Over the weekend, #MeToo became a top trend nationwide. But, the truth is that sexual harassment is not limited to the US. As I write this post, the hashtag has also been trending all day in France and for five hours in Germany.
A few minutes ago, I changed my status on Facebook, following the invitation of actor Alyssa Milano. In a tweet on Sunday, she encouraged any women who have been sexually harassed to write two words on social media: Me too.
In the Facebook group “Français d’Amérique du Nord” (French in North America), member Karen wondered on Monday if sexual harassment is limited only to the US. Hundreds of comments later, many other French women shared their experiences, along with myself.
When I was 18, a man in on a crowded Paris metro rubbed himself against me. The same thing happened a few years later in Rome. When I was 20, an Englishman offered to share his sleeper cabin with me on the night train between Paris and Frankfurt. One night during college, I ran into an exhibitionist. Another time, I left a movie because the guy sitting next to me started to masturbate. In Germany, a colleague grabbed my breasts during a Christmas party. He was drunk, and I was in my late 20s. At the last company where I worked as an employee, my boss couldn’t keep his hands to himself.
My most disturbing experiences were on public transportation and with the exhibitionist. But, even if I’m not traumatized by those events, clearly all these encounters were sexual harassment.
No differences between the US, Germany, and France
On my blog, I try to explain the how and why of cultural differences between France, Germany, and the United States. However, I can’t see any differences between these three nations when it comes to sexual harassment. It’s a gender issue, not a national problem. The recent Weinstein case just got the ball rolling.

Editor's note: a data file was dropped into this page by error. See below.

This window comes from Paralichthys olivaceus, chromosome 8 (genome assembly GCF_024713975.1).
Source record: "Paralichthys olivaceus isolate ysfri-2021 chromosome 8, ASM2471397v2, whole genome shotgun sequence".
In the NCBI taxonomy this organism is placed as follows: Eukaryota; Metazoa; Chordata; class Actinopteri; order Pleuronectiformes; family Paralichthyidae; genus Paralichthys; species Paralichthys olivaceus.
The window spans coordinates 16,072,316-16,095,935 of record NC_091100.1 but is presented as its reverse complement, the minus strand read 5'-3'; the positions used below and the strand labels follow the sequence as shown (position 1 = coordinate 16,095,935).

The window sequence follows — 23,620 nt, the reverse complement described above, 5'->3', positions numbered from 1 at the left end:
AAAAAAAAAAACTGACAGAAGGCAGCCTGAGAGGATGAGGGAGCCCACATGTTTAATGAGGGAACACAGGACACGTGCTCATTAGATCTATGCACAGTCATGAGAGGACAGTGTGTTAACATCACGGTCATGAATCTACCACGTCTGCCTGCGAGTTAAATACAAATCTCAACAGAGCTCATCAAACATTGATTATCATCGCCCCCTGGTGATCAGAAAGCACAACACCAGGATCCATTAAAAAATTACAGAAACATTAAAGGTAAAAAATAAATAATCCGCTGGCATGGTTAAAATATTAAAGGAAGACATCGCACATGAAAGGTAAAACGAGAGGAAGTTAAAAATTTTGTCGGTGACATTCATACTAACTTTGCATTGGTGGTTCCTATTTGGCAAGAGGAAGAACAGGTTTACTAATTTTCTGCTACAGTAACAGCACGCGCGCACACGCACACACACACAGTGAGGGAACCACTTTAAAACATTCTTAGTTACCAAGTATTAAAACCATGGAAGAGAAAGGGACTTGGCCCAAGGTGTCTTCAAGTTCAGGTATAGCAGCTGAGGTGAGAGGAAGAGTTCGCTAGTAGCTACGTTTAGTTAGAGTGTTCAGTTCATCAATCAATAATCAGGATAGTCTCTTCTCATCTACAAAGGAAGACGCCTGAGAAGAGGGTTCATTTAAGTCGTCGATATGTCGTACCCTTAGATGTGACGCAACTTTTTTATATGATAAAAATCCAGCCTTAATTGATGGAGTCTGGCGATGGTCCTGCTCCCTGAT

According to a 2015 survey, one in five French women has been sexually harassed. In Germany, a similar survey in 2003 indicated that 58% of women were victims of sexual harassment.
A male friend who’s French and also living in the US, reacted with surprise to my Facebook post. True, my encounters involved strangers, and I can’t imagine any of my male friends doing anything like that.
My husband was also surprised. As a French man, he likes good food, wine, and beautiful women. In France, he felt safer talking to the opposite gender than in the US or in Germany.
But, while living in the States, my husband won’t ride in an elevator while alone with a woman. He’ll also leave the door to the conference room open when meeting with a female colleague. None of this concerned him while we were living in Europe.
Flirting with the Germans
In Germany, my husband and many of our male friends found approaching German women frustrating. Overall, German women don’t like attention when it’s so obvious. The weekly Der Spiegel has an entertaining article about flirting in Germany.
Here an excerpt:
“The word “flirt” has two meanings: one for Germans, and one for the rest of the world. Most of the 3 billion men on the globe today figure their best shot is to make their make obvious. … German women, though, have become conditioned to a much more subtle style of coquetry, … which means that when we swashbuckling foreigners show up and actually flash our pearly whites and—gasp—say “hi” to a German woman, it comes across as overly forward.“
For my part, I found German men uninteresting. I never figured out when one of them was flirting because casual conversations are so boring, even with a good-looking man! It’s no wonder that I ended up marrying a French man that I met in Germany.
Flirting with the French
Since I’ve been out of the flirting and dating business for a while now, I’ll share instead this article from French Today about flirting in France: “French people flirt. It’s in our genes, and it’s socially accepted in France.” With this in mind, you can probably better imagine why my husband is so cautious when approaching his American colleagues.
What about flirting with colleagues or business partners?
My German side screams “Leave it alone!” because, of course, you want to be taken seriously when you do business with Germans. So, don’t even think of trying to flirt and stick to the task at hand.
But, I’m also French, and I’ve experienced firsthand in Germany how my French charm was an asset. Of course, my French accent was also a plus in Germany. You can read more about accents in a related post here.
Ultimately, in France, sharing a compliment is seen as flirting, not sexual harassment (as long as it’s not about certain body parts!). The word “seduction” in France connotes charming other people of either sex, not just persuading someone to go to bed with you. Therefore, if you work with the French, consider flirting as a game, just as they do. In the words of French Today, “The game is the main point; it’s relatively innocent and usually no-one gets hurt, just a little blushed.“
I hope you liked this article. If so, you’ll probably enjoy reading “Everything You Always Wanted to Know About Adultery in France”.
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